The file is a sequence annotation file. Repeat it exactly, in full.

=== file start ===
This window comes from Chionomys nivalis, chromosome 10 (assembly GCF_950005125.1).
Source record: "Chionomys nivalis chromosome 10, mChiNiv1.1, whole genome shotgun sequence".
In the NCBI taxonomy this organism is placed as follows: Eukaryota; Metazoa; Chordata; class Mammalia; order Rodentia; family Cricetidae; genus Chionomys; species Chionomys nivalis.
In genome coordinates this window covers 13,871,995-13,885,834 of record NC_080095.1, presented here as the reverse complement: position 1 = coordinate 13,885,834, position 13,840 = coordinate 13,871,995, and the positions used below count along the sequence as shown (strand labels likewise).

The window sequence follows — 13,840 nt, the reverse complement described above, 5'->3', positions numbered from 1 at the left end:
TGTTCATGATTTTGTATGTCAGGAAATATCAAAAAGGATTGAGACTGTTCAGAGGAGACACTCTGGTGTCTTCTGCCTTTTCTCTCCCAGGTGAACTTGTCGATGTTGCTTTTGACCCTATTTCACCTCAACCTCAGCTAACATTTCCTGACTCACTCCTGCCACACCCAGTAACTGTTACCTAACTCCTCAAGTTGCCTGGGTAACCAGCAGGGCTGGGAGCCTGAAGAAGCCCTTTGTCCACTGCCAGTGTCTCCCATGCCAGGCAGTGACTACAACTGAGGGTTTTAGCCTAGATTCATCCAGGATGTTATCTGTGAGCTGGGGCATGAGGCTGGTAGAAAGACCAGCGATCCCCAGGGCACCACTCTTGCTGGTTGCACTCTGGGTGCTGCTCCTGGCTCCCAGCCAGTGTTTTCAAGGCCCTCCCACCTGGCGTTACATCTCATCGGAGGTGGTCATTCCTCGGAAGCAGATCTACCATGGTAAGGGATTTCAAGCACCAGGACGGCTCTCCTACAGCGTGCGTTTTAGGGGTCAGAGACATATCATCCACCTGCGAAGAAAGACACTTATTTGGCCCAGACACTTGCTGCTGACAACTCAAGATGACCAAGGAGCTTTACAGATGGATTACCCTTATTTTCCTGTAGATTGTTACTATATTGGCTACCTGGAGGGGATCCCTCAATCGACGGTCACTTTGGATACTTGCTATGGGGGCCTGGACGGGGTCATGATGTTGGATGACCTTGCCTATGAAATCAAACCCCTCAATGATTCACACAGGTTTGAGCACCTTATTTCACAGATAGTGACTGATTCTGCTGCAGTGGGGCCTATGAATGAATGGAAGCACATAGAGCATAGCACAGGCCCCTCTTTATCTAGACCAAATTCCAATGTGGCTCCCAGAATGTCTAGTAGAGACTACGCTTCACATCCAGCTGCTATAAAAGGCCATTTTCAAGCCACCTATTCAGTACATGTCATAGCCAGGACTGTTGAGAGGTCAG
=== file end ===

This window comes from Chionomys nivalis, chromosome 10 (assembly GCF_950005125.1).
Source record: "Chionomys nivalis chromosome 10, mChiNiv1.1, whole genome shotgun sequence".
In the NCBI taxonomy this organism is placed as follows: Eukaryota; Metazoa; Chordata; class Mammalia; order Rodentia; family Cricetidae; genus Chionomys; species Chionomys nivalis.
In genome coordinates this window covers 13,871,995-13,885,834 of record NC_080095.1, presented here as the reverse complement: position 1 = coordinate 13,885,834, position 13,840 = coordinate 13,871,995, and the positions used below count along the sequence as shown (strand labels likewise).

The window sequence follows — 13,840 nt, the reverse complement described above, 5'->3', positions numbered from 1 at the left end:
TGTTCATGATTTTGTATGTCAGGAAATATCAAAAAGGATTGAGACTGTTCAGAGGAGACACTCTGGTGTCTTCTGCCTTTTCTCTCCCAGGTGAACTTGTCGATGTTGCTTTTGACCCTATTTCACCTCAACCTCAGCTAACATTTCCTGACTCACTCCTGCCACACCCAGTAACTGTTACCTAACTCCTCAAGTTGCCTGGGTAACCAGCAGGGCTGGGAGCCTGAAGAAGCCCTTTGTCCACTGCCAGTGTCTCCCATGCCAGGCAGTGACTACAACTGAGGGTTTTAGCCTAGATTCATCCAGGATGTTATCTGTGAGCTGGGGCATGAGGCTGGTAGAAAGACCAGCGATCCCCAGGGCACCACTCTTGCTGGTTGCACTCTGGGTGCTGCTCCTGGCTCCCAGCCAGTGTTTTCAAGGCCCTCCCACCTGGCGTTACATCTCATCGGAGGTGGTCATTCCTCGGAAGCAGATCTACCATGGTAAGGGATTTCAAGCACCAGGACGGCTCTCCTACAGCGTGCGTTTTAGGGGTCAGAGACATATCATCCACCTGCGAAGAAAGACACTTATTTGGCCCAGACACTTGCTGCTGACAACTCAAGATGACCAAGGAGCTTTACAGATGGATTACCCTTATTTTCCTGTAGATTGTTACTATATTGGCTACCTGGAGGGGATCCCTCAATCGACGGTCACTTTGGATACTTGCTATGGGGGCCTGGACGGGGTCATGATGTTGGATGACCTTGCCTATGAAATCAAACCCCTCAATGATTCACACAGGTTTGAGCACCTTATTTCACAGATAGTGACTGATTCTGCTGCAGTGGGGCCTATGAATGAATGGAAGCACATAGAGCATAGCACAGGCCCCTCTTTATCTAGACCAAATTCCAATGTGGCTCCCAGAATGTCTAGTAGAGACTACGCTTCACATCCAGCTGCTATAAAAGGCCATTTTCAAGCCACCTATTCAGTACATGTCATAGCCAGGACTGTTGAGAGGTCAG